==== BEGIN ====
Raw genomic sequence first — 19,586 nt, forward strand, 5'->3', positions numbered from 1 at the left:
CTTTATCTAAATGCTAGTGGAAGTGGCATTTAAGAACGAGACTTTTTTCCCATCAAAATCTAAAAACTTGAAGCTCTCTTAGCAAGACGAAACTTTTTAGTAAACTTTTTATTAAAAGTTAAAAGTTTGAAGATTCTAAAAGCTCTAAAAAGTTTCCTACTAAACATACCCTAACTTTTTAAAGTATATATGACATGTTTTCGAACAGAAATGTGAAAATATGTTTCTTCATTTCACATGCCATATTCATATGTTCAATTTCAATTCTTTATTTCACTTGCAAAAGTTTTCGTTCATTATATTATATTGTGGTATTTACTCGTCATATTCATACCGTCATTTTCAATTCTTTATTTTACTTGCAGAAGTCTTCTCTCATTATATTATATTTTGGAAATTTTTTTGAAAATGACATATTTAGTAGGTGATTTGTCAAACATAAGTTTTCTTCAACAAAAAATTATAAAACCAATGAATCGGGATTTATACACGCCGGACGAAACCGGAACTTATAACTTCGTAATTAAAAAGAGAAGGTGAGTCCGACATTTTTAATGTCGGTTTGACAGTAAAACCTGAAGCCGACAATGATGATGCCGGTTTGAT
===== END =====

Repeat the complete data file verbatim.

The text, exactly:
Raw genomic sequence first — 19,586 nt, forward strand, 5'->3', positions numbered from 1 at the left:
CTTTATCTAAATGCTAGTGGAAGTGGCATTTAAGAACGAGACTTTTTTCCCATCAAAATCTAAAAACTTGAAGCTCTCTTAGCAAGACGAAACTTTTTAGTAAACTTTTTATTAAAAGTTAAAAGTTTGAAGATTCTAAAAGCTCTAAAAAGTTTCCTACTAAACATACCCTAACTTTTTAAAGTATATATGACATGTTTTCGAACAGAAATGTGAAAATATGTTTCTTCATTTCACATGCCATATTCATATGTTCAATTTCAATTCTTTATTTCACTTGCAAAAGTTTTCGTTCATTATATTATATTGTGGTATTTACTCGTCATATTCATACCGTCATTTTCAATTCTTTATTTTACTTGCAGAAGTCTTCTCTCATTATATTATATTTTGGAAATTTTTTTGAAAATGACATATTTAGTAGGTGATTTGTCAAACATAAGTTTTCTTCAACAAAAAATTATAAAACCAATGAATCGGGATTTATACACGCCGGACGAAACCGGAACTTATAACTTCGTAATTAAAAAGAGAAGGTGAGTCCGACATTTTTAATGTCGGTTTGACAGTAAAACCTGAAGCCGACAATGATGATGCCGGTTTGAT